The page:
But then comes the impossible snag: If you are hard-coded to believe otherwise, if your TV network or your ideology, your pastor or your lack of education tell you differently, you will still not believe it. No matter what. No matter how many facts, figures, common senses slap you upside the obvious. You will think there is conspiracy, collusion, trickery afoot. The Bible says that bone is only eight thousand years old. Science is elitist. Liberals hate God. The end.
It is not enough to say people believe what they want to believe. They will also believe it in the face of irrefutable counter-evidence and millennia of fundamental proof.
This! This is what stuns and stupefies liberals and progressives of every intellectual stripe. We cannot understand. We cannot compute. We think, “Well, if more people just had the facts, just heard a reasonable and cogent argument or read up on the real science, surely they would change their minds? Surely they would see the error in their thinking?”
Oh, liberals. All those smarts, and still so naïve.
Here is the body of Jesus! We found it! In a cave in a hole deep in an iron-gated alcove beneath the Vatican! Turns out he is not the Messiah after all! Turns out – look at those tribal tattoos! Those mala beads! That blond hair! – he’s a wild non-dualist guru from parts unknown. Christianity is a total fabrication! Always has been, always will be.
Here is hard evidence coupled with an ocean of common sense that more guns equal only more violence and death! Stat after stat, mass shooting after mass shooting proving we have it all wrong about protection and fear. Also! At least 2,605 people have died by gun violence in America since the Newtown shooting. Can we ban them now? No?
Here is overwhelming evidence that global warming is ravaging us like a furious god, and not only are we complicit, not only have we blindly raced forth into the abyss, we are, if all goes according to current trends and speeds and attitudes, totally f–king doomed.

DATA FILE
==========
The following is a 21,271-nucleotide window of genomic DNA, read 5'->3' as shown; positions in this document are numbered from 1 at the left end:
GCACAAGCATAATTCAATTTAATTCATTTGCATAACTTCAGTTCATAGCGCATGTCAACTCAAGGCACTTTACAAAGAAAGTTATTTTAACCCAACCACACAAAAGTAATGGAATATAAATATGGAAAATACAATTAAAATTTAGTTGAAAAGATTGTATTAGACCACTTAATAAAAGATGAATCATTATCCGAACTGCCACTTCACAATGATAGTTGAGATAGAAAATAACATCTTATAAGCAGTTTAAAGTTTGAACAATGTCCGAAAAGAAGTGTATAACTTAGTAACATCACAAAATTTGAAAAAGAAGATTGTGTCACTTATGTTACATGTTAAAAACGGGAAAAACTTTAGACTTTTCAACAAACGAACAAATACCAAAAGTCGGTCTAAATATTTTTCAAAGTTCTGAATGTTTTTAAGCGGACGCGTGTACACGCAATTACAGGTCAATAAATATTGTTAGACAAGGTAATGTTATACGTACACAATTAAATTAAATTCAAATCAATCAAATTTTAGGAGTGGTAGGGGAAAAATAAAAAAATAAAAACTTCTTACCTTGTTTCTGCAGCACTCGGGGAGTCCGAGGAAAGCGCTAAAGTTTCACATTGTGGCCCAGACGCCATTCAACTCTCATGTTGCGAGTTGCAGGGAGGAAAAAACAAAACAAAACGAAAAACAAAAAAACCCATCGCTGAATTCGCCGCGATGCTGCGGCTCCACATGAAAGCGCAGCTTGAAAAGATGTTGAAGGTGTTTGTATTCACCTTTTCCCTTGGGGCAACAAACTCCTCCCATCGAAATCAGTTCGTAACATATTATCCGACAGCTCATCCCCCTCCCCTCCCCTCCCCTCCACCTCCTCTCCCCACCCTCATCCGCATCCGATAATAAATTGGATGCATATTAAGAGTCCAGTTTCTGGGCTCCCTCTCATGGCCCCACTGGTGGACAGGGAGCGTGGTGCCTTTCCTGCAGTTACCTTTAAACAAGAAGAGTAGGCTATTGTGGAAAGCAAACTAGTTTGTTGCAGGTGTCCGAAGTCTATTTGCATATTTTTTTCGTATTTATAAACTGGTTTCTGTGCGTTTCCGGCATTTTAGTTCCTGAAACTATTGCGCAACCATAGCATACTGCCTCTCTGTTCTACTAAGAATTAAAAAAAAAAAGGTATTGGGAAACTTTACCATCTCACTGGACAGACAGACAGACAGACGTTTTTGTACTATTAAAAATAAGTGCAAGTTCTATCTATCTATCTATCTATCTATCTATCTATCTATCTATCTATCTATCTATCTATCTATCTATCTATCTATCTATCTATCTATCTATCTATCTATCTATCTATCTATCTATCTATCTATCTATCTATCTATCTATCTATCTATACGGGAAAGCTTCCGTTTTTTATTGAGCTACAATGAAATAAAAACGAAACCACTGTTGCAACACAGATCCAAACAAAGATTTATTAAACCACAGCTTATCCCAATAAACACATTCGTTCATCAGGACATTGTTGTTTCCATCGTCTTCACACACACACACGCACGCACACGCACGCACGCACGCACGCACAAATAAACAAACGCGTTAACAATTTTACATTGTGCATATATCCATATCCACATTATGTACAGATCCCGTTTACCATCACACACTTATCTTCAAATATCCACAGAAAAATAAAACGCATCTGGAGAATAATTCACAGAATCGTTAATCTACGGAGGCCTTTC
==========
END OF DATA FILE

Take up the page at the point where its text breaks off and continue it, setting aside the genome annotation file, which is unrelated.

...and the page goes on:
Ah, unicorns. You look better every day.

Friday, February 15, 2013

Book News from Sheppard's Newsletter No. 301

image from The New Yorker

International: Amazon to sell used e-books?
Amazon has a patent to sell used e-books. When I first scanned the headline, I thought it must be some Onion-esque gag, and I'm sure I wasn't alone. Used e-books? As in, rumpled up, dog-eared pdfs? Faded black-and-white kindle cover art, Calibri notes typed in the margins that you can't erase?
  Barely-amusing image aside, used e-books are for real. Or at least have a very real potential to become real. See, Amazon just cleared a patent for technology that would allow it to create an online marketplace for used e-books--essentially, if you own an e-book, you would theoretically be able to put it up for sale on a secondary market. Read more

USA: Longfellow Books, Maine
While many bookstores in the Northeast closed early and opened late after the Friday night blizzard and lost power for a time, sadly Longfellow Books, Portland, Maine, suffered disastrous water damage. But the community turned out to help recover the stock and restore the bookshop. Read more

USA: Amazon patents scheduled recurring deliveries
Chris Meadows writing in Teleread has highlighted not only the latest patent for reselling 'used' digital content but another one concerning recurring delivery of products'. It would appear that if someone buys a consumable product, Amazon will be able to send the purchaser another delivery without that repeat order being placed.
  Obviously it is too soon to see the wording on the purchase screens, but if it is not made clear that, when the original order is placed it is (a) a one-off, or (b) a repeating order, the company will be inviting some strife. Read more

Sunday, December 9, 2012

Mother Nature Belongs at the Bargaining Table

Original Link at Other Worlds:

December 5, 2012Op-Ed, 657 words

Friday, November 30, 2012